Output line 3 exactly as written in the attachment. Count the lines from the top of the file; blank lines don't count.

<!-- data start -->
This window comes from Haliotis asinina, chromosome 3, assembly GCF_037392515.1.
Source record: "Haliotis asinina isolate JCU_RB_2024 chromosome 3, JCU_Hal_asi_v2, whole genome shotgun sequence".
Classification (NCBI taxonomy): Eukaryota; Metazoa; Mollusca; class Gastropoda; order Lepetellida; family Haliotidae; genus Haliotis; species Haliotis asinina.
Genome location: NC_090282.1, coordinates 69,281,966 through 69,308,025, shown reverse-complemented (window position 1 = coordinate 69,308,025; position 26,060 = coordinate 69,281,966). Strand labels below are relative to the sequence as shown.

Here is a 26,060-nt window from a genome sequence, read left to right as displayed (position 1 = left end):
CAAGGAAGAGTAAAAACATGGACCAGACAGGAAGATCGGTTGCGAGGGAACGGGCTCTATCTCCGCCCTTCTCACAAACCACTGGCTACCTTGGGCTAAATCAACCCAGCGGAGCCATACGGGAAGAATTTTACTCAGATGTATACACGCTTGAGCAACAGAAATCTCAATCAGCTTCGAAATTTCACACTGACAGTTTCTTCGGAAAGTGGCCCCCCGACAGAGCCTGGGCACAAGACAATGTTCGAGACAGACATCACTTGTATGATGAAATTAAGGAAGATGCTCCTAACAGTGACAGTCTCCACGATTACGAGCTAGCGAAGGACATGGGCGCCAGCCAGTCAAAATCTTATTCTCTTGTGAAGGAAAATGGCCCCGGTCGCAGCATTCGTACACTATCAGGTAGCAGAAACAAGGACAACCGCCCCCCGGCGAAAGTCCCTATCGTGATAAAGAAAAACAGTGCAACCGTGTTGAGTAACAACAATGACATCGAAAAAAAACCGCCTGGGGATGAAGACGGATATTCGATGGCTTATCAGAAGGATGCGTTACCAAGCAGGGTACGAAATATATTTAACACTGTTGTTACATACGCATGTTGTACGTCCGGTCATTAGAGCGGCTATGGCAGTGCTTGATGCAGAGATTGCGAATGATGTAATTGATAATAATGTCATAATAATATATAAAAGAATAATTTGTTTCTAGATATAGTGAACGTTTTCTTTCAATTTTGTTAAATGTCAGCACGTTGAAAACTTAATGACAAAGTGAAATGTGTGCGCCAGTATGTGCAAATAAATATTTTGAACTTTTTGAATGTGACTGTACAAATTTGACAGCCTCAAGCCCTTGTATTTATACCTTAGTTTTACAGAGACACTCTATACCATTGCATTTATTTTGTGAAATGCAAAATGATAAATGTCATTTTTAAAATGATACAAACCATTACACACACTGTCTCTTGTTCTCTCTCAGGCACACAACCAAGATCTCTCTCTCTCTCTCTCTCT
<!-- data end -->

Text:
Classification (NCBI taxonomy): Eukaryota; Metazoa; Mollusca; class Gastropoda; order Lepetellida; family Haliotidae; genus Haliotis; species Haliotis asinina.